"Using a shotgun shell loaded with six slugs, Raju fired. So well hidden were the hunters, Raju says, that they had no fear of the tiger's turning on them if the shot missed. It did not. It hit the animal under its shoulder. Mortally wounded, the great cat tried to run but, after 20 yards, collapsed. The poachers skinned it on the spot." The police soon learned about the tiger kill by word of mouth. Raju was arrested and the landlord fled but was caught two months later.
Tiger Poaching in India’s National Parks
Ranthambhore National Park (near the town of Sawai Madaipur, a three hour train ride from Jaipur) has traditionally been regarded as the best place in the world to see tigers in the wild, both because there has traditionally been a lot of tigers here and the thin brush is conducive for viewing wildlife. The park covers 116 square miles (392 square kilometers) and set around Ranthambhore Fort, built a around 1,000 years ago on a 750-foot high rock plateau. In 1961, Prince Philip, the Duke of Edinburgh (Queen Elizabeth’s husband) shot a tiger there while a guest of the Maharaja of Jaipur.
At Ranthambhore in the mid 1980s, it was not unusual for tourists to see nine different tigers in a single day. The number of tigers dropped 45 in 1990 to 27 in 1996. Today the tigers are largely gone. Some have been poached. Some are the victims of encroachment by villagers and grazing animals that right outside the park. In one notorious poaching spree between 1989 and 1992, 18 tigers were los, even though 60 guards were patrolling the forest. One group of poachers confessed to killing 15 tigers in the park in a two year period. Mogiya tribesmen around the park were paid between $100 and $300 for animals they kill with high powered rifles and shotguns. Poachers often say the tigers were shot outside of the park where they sometimes stray.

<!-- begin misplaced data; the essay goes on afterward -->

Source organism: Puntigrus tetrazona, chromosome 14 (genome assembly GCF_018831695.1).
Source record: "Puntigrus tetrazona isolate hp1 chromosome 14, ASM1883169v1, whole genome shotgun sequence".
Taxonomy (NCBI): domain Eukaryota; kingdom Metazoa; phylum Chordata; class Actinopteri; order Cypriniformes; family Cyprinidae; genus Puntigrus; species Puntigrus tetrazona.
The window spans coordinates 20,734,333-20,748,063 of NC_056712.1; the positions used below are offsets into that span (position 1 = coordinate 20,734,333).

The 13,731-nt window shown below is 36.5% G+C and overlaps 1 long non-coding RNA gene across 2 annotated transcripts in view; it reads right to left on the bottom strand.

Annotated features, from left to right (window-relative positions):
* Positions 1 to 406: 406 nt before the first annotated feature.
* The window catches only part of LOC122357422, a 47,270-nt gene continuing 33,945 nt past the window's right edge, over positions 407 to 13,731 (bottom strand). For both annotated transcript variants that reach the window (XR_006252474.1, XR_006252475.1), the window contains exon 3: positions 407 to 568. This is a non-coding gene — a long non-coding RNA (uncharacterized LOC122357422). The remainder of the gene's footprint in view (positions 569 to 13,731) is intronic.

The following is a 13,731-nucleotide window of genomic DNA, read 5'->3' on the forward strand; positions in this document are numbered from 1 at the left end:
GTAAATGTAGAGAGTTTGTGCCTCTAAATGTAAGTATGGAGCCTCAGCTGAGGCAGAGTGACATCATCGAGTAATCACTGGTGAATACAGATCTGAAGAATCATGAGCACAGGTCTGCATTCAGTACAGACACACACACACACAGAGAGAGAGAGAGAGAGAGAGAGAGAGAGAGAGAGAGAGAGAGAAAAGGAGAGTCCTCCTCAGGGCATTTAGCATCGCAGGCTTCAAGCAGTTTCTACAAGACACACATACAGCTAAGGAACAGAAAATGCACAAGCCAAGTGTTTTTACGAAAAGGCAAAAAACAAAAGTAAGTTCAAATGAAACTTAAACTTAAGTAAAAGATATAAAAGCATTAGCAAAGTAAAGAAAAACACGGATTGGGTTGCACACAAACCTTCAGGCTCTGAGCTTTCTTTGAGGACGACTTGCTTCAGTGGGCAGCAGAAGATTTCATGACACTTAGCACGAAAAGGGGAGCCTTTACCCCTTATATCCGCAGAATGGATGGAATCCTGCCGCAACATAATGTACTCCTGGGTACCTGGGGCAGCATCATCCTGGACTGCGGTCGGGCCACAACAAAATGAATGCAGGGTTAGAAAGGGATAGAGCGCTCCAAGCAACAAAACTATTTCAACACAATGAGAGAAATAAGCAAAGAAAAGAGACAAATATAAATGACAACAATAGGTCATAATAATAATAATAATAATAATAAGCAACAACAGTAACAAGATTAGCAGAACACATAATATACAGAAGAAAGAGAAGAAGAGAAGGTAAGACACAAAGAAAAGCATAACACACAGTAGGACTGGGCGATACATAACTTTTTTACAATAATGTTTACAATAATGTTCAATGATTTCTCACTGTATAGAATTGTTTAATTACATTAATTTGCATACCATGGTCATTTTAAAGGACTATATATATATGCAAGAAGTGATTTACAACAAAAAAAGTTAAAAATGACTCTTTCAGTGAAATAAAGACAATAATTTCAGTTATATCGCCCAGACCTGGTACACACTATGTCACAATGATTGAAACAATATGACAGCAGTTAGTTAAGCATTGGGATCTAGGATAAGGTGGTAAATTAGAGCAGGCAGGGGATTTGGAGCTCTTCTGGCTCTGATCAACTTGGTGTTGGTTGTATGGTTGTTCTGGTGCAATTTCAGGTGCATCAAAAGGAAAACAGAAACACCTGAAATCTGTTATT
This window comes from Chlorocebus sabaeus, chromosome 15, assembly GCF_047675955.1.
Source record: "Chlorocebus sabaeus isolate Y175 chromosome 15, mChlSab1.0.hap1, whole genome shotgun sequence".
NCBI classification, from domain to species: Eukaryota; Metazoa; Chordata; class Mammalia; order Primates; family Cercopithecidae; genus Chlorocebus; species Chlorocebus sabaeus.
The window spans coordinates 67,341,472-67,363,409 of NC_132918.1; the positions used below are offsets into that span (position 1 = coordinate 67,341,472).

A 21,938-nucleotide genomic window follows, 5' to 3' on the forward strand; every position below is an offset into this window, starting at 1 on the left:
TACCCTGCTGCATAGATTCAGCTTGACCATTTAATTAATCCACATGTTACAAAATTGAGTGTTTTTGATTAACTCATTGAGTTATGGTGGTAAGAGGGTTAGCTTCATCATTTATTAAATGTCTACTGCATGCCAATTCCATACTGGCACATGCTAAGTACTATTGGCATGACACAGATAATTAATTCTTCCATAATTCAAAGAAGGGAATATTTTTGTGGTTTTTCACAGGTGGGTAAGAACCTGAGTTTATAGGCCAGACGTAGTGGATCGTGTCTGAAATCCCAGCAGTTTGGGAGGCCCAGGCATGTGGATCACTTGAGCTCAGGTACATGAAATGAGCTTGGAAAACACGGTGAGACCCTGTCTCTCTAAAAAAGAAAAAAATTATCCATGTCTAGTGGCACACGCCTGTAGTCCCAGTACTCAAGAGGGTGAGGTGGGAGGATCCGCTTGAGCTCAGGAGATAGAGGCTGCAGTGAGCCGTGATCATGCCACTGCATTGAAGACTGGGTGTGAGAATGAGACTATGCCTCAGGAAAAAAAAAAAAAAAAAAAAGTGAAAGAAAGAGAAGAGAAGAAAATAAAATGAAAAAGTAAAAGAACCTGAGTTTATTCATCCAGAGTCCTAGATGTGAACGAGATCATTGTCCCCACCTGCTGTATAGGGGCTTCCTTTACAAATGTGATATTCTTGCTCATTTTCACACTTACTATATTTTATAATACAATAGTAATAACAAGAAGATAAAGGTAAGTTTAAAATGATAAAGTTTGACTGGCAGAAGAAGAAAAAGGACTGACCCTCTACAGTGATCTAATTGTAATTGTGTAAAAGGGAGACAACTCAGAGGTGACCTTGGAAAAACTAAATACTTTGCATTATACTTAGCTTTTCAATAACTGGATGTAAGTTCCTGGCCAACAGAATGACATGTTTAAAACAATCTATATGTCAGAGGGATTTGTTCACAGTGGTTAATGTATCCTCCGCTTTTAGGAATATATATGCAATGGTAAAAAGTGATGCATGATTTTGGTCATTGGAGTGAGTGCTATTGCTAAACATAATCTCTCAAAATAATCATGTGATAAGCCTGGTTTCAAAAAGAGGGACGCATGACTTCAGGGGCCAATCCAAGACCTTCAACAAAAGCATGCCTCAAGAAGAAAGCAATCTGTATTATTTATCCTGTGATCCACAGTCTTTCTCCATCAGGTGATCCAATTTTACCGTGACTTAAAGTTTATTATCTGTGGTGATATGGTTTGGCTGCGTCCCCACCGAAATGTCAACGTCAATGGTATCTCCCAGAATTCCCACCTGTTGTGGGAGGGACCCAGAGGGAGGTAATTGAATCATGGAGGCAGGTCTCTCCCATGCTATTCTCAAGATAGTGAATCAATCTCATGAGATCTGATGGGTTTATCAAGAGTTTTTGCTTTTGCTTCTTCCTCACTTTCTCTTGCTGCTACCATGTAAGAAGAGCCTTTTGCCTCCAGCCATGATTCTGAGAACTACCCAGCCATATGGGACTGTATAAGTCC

In 1999 sixteen tigers were counted. When U.S. President Bill Clinton visited in 2000 he saw two tigers. In 2005, the number of tigers was half what t was in 1999. By the late 2000s there were only six. The tigers seen by Clinton were gone. Dharmendra Khandal told the Times of London that during seven years working in the park for the group Tiger Watch he foiled at least 68 poaching attempts as of 2012. He says the tigers are theatened as much by illegal mines, cement factories and goats that intrude from the park’s buffer zone. Ironically thouth tigers in Ranthambhore have recovered. There 50 tigers (25 adults and 25 cubs) there in 2012.
Living inside the park are about 100,000 people, whose animals have caused degradation of the tigers habitat. In response many villagers have been forced to move outside of the park. They have complained that "animals are more important than people" and efforts are no being made to direct money earned form the park into programs that help the local people.
At another reserve, in Assam, 30 of the 90 tigers in the park were killed four months in the early 1990s. Boro tribesmen in Assam use the money they earn from poached tigers to buy weapons and ammunition for their rebellion against the government,
Poaching in India in the 2000s